Study shows $108 million in lower consumer prices, with the potential for more.
According to a new economic report released today by the Merchants Payments Coalition (MPC), debit card swipe fee reform has accomplished much of what Congress intended when it passed debit reform legislation in 2010 by pumping a significant infusion of savings and jobs into state economies across the country.
The report—The Costs and Benefits of Half a Loaf: The Economic Effects of Recent Regulation of Debit Card Interchange Fees—can be found at www.unfaircreditcardfees.com.
In Minnesota, the lower debit card swipe fee, which the Federal Reserve dropped from 48 cents per transaction to 24 cents, allowed Minnesota merchants to reduce costs, saving consumers nearly $108 million and spurred the creation of 690 new jobs in 2012.
The report also measured the potential impact on the U.S. economy had the Federal Reserve followed the language of the law. The Federal Reserve, for example, originally proposed a rate of at most 12 cents per debit swipe. In Minnesota alone, $51 million would have been generated in consumer savings along with an additional $23 million in merchant savings and this would have been sufficient enough to support an additional 328 jobs.
Had credit card swipe fees been reduced to 24 cents per transaction, Minnesota consumers would have saved an additional $283 million, merchants would have saved another $127 million, and 1,815 new jobs would have been created last year.
Storm relief, business to business taxes may be on the agenda
Governor Mark Dayton Minnesota Governor Mark Dayton is openly discussing bringing legislators back to the Capitol in September for special session to deal with storm relief. Business groups are pushing to add a repeal of recently enacted business to business services to that special session agenda.
Eighteen Minnesota counties have been approved for $17.8 million in federal aid for damage caused by June storms. Governor Dayton originally intended to call a special session to address only this issue, however the Governor has now indicated he is open to expanding the scope of the special session to include the repeal of the sales tax on farm equipment repair.
Business groups would like to see that list of possible appeals expanded to other business to business services including:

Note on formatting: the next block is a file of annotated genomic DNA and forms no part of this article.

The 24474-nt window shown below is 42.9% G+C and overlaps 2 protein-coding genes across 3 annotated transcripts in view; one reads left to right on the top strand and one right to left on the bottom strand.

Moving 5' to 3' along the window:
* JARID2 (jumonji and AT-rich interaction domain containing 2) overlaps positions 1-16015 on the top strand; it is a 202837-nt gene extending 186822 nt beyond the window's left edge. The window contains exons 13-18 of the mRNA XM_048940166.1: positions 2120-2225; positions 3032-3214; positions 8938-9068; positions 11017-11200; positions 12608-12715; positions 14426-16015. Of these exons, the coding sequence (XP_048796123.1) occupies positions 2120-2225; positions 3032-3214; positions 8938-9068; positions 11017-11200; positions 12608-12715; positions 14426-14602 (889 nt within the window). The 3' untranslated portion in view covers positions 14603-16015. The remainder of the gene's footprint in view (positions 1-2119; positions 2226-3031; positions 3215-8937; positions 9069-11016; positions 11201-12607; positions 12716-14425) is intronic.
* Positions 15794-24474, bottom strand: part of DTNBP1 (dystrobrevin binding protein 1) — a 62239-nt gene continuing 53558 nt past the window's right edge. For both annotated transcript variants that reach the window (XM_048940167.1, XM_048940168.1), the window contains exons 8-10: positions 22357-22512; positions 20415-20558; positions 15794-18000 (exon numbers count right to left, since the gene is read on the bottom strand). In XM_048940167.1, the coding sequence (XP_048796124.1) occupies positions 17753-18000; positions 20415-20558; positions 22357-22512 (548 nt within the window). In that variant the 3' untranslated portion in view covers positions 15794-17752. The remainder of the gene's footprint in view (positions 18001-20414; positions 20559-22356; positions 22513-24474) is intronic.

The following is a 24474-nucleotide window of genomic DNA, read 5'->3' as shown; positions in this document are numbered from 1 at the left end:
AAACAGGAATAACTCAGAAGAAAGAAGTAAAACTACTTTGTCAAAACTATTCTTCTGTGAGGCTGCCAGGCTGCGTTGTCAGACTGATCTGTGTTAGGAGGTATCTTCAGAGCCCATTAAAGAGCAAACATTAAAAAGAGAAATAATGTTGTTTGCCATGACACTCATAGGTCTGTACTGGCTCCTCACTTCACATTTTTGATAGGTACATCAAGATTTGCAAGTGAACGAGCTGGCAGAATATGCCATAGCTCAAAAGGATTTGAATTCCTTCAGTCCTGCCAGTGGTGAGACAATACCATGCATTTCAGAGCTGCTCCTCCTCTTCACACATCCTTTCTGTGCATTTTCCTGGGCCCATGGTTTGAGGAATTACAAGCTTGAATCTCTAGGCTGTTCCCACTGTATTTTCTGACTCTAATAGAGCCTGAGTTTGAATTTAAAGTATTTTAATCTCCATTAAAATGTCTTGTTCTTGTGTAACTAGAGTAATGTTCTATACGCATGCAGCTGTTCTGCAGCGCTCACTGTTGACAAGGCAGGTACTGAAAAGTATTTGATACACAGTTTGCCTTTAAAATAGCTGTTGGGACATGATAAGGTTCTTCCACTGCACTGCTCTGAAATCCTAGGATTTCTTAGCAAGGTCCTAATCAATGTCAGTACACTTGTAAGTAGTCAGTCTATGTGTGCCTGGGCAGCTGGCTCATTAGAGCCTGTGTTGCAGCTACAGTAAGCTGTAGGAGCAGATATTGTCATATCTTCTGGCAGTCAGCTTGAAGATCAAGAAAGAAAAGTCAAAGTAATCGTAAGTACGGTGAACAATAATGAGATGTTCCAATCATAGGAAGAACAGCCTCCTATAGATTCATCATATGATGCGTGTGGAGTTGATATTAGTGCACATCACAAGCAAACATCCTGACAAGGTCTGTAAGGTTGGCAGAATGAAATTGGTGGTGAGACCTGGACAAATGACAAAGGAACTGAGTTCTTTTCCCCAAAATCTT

- Labor service charges for repair and maintenance of business equipment;
- Purchases of telecommunication equipment by telecom providers; and
- Storage and warehousing services of business-related goods.
Others would like to see the scope of a special session further expanded. Minnesota Representative Ryan Winkler, author of the minimum wage increase bill in the House, would like to use the special session to pass a minimum wage increase bill. Rep. Winkler has commented that he doesn't feel workers should not have to wait until 2014 for that increase.
Although the Governor has not indicated that the special session would include debate on minimum wage, conversations about the issue continue. The Select Committee on Living Wages, chaired by Rep. Winkler, is meeting in Brainerd on August 19 to discuss Minnesota's economy.
Appeal Supported By MnRA, Partners
In 2009, Walgreens, CVS, Rite Aid, Wal-Mart, Target, Sears, Kroger, and others were defendants in a class action lawsuit filed in Minnesota state court. Similar lawsuits were filed at the same time in Michigan and West Virginia. In the complaint, the plaintiffs alleged that a Minnesota statute, enacted in the late 1970s but never enforced, prohibits pharmacies from making any more profit on generic drugs than they would have made on the sale of the equivalent brand name drugs.
As a group, the pharmacy defendants successfully moved to dismiss three cases. A trial court found that there was no private right of action to enforce the statute at issue, and that the plaintiffs failed to state a claim under the Minnesota Consumer Fraud Act (MCFA). But more recently, in a 2-1 decision the intermediate court of appeals reversed most of the trial court's ruling, finding that the class action plaintiffs can proceed with a claim under the MCFA.
Last week the Minnesota Supreme Court agreed to hear an appeal of the intermediate court ruling.
The Minnesota Retailers Association (MnRA), at the direction of its Board, joined other interested partners in support of retail pharmacy defendants in June by petitioning to submit an amicus (or friend of the court) brief. The petition asked for a review of the appellate court's decision based on MnRA's belief that the MCFA should not be applied in this case, and that there is a potentially an impact on other areas of retail if a precedent of applying MCFA in this manner stands.
The Minnesota Supreme Court will hear the case and MnRA will join a group in submitting an amicus brief. That group includes the Retail Litigation Center, National Association of Chain Drug Stores, National Community Pharmacists Association, Independent Pharmacy Cooperative, Thrifty White Pharmacy, Minnesota Pharmacists Association, and Minnesota Chamber of Commerce.
Why Retailers Should Pay Attention
If successful, this lawsuit could result in damages equivalent to all of the "excess" profits each of the defendants made on the sale of generic drugs in the State going back to 2004, and would prevent the same defendants from making such "excess" profits going forward.
Although the current lawsuit is only against the larger chains, the plaintiffs' theory of the case applies equally to smaller chains and independent pharmacies. Also, there are similar statutes in roughly a dozen other states, and a win for plaintiffs in Minnesota likely will embolden the plaintiffs' bar to pursue similar litigation in some or all of those states.
In addition, MnRA is concerned that this case will establish precedent where the pricing of other non-pharmacy retail goods and services could be impacted by frivolous claims under the MCFA.